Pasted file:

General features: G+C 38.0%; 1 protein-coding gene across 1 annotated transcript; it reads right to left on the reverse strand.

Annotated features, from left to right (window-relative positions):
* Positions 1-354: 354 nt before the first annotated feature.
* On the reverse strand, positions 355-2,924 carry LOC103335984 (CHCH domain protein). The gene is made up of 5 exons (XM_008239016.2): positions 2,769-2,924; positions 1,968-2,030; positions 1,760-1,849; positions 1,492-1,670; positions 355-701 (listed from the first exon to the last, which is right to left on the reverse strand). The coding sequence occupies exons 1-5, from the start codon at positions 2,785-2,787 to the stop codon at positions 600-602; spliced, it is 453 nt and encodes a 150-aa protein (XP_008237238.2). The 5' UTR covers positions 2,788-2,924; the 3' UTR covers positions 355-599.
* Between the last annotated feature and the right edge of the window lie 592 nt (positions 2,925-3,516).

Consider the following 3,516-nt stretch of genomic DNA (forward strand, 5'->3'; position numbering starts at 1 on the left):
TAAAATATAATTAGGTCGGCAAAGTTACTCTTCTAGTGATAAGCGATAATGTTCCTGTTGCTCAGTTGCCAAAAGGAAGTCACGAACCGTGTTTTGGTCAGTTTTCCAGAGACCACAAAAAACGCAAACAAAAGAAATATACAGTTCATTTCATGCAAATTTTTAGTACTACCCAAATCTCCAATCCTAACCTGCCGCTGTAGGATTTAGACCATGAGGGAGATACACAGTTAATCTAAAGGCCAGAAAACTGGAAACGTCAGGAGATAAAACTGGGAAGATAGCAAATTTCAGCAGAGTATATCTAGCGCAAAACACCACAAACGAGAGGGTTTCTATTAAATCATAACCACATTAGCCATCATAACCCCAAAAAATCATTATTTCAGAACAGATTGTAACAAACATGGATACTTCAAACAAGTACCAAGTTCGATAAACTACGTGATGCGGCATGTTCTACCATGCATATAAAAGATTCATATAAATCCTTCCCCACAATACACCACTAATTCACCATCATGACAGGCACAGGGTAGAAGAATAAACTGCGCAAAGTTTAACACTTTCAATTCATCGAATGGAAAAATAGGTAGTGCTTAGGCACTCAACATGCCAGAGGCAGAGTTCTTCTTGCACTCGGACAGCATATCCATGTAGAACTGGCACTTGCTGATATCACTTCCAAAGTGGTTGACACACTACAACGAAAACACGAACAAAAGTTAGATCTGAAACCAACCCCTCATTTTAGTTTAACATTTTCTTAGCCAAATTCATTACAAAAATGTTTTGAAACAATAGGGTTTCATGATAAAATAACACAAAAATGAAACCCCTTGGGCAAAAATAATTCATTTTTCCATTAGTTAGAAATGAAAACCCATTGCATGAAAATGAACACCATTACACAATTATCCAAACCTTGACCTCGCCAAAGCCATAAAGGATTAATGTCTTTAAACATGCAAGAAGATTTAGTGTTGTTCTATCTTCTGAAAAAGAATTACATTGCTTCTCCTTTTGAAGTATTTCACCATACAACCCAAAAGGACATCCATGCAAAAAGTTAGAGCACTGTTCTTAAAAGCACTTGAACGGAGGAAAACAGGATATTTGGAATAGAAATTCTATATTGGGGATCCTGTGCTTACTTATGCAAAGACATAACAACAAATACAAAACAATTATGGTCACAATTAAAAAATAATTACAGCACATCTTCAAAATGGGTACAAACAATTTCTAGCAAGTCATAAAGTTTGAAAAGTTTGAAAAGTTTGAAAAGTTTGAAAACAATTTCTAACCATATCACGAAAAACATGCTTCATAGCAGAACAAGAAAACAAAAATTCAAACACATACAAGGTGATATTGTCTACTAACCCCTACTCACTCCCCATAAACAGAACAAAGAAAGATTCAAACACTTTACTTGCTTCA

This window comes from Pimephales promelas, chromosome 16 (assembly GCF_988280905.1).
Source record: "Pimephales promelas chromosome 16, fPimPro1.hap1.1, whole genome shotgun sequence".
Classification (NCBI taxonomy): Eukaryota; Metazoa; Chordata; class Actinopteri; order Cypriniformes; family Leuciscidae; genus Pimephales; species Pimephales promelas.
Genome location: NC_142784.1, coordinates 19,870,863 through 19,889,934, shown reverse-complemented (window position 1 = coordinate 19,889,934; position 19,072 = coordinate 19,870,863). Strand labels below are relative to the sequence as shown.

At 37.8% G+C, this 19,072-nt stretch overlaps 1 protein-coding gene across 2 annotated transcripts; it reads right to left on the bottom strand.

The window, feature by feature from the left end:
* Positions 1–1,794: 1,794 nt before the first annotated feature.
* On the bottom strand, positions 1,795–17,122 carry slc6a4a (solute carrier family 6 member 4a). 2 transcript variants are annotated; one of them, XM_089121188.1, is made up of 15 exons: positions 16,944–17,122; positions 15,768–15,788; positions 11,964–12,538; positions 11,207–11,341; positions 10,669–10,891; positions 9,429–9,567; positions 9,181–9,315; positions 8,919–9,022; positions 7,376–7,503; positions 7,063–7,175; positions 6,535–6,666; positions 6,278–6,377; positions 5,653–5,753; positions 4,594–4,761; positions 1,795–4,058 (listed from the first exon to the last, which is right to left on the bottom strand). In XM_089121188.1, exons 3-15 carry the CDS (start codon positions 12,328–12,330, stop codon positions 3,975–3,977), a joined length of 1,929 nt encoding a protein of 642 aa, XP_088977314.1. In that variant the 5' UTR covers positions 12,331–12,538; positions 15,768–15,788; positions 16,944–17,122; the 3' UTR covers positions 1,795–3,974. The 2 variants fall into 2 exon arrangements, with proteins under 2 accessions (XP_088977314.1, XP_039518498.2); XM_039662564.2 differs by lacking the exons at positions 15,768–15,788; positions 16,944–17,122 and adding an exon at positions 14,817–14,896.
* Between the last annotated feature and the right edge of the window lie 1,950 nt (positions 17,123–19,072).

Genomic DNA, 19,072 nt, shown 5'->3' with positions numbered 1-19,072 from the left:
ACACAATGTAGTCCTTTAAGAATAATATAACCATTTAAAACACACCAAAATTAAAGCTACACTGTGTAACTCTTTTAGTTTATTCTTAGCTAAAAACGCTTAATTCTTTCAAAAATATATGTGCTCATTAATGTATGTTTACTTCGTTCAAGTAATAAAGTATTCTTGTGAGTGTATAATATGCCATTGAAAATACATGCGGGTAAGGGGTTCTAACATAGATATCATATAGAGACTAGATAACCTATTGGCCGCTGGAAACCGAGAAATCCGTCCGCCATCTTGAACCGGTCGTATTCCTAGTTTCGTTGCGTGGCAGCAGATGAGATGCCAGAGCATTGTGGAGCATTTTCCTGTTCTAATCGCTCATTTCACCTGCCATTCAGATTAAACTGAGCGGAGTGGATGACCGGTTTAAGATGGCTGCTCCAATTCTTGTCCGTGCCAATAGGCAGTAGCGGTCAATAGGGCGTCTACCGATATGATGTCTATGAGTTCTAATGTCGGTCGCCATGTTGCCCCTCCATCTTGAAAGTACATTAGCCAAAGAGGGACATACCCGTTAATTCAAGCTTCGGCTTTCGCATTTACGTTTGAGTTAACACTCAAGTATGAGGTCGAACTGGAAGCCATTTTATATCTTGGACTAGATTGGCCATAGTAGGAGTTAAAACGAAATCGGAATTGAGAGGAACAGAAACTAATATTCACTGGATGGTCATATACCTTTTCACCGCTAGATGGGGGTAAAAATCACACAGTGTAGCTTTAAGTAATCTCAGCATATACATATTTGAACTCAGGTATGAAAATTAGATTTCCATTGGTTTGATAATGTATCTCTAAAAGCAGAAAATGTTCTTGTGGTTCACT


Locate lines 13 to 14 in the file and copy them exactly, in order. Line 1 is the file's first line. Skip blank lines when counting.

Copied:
The window, feature by feature from the left end:
* Positions 1–1,794: 1,794 nt before the first annotated feature.